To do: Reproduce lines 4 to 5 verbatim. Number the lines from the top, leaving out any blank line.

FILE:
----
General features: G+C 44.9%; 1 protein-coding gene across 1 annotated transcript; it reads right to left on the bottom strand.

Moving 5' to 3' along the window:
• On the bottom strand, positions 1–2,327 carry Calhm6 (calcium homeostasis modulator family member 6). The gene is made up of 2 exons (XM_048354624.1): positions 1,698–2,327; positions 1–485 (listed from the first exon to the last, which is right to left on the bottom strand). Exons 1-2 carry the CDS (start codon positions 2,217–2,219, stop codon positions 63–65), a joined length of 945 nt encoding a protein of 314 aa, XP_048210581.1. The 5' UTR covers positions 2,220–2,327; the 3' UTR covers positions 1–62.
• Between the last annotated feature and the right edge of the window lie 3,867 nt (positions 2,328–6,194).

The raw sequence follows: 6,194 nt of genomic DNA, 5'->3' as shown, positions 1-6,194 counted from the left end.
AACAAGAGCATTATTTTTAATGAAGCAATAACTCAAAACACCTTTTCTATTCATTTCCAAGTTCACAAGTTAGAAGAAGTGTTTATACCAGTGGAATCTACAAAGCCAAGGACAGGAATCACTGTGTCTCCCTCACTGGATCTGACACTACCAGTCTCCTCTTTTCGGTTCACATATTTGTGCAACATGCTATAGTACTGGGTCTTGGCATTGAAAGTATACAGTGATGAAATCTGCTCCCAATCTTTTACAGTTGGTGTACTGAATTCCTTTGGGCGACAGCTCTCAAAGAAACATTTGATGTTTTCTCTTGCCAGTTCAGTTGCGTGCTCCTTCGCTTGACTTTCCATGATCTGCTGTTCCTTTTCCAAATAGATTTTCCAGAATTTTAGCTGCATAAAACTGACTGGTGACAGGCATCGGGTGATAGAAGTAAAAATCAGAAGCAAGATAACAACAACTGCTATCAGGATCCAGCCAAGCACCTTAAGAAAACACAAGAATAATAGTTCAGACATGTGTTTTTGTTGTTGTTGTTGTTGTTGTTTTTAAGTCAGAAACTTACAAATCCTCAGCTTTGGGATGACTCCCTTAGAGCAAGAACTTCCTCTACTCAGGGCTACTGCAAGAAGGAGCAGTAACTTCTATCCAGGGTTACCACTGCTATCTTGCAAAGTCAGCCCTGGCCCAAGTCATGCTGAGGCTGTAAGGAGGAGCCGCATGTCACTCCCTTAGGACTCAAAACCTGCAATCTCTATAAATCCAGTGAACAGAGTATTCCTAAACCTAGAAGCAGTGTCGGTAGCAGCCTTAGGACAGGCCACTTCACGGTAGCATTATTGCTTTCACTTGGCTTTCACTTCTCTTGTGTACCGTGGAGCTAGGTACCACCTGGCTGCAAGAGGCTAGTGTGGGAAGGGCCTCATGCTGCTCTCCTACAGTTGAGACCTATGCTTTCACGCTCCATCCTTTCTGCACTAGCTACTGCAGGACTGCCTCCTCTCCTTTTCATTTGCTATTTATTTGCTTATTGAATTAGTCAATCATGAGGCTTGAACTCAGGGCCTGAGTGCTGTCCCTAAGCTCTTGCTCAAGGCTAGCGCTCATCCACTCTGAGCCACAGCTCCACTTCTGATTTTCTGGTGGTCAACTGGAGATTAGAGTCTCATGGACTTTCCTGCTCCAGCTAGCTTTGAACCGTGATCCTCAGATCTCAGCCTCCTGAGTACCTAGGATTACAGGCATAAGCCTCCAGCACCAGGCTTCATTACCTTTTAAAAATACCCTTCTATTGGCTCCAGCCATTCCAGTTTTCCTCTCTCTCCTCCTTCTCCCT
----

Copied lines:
• Between the last annotated feature and the right edge of the window lie 3,867 nt (positions 2,328–6,194).

The raw sequence follows: 6,194 nt of genomic DNA, 5'->3' as shown, positions 1-6,194 counted from the left end.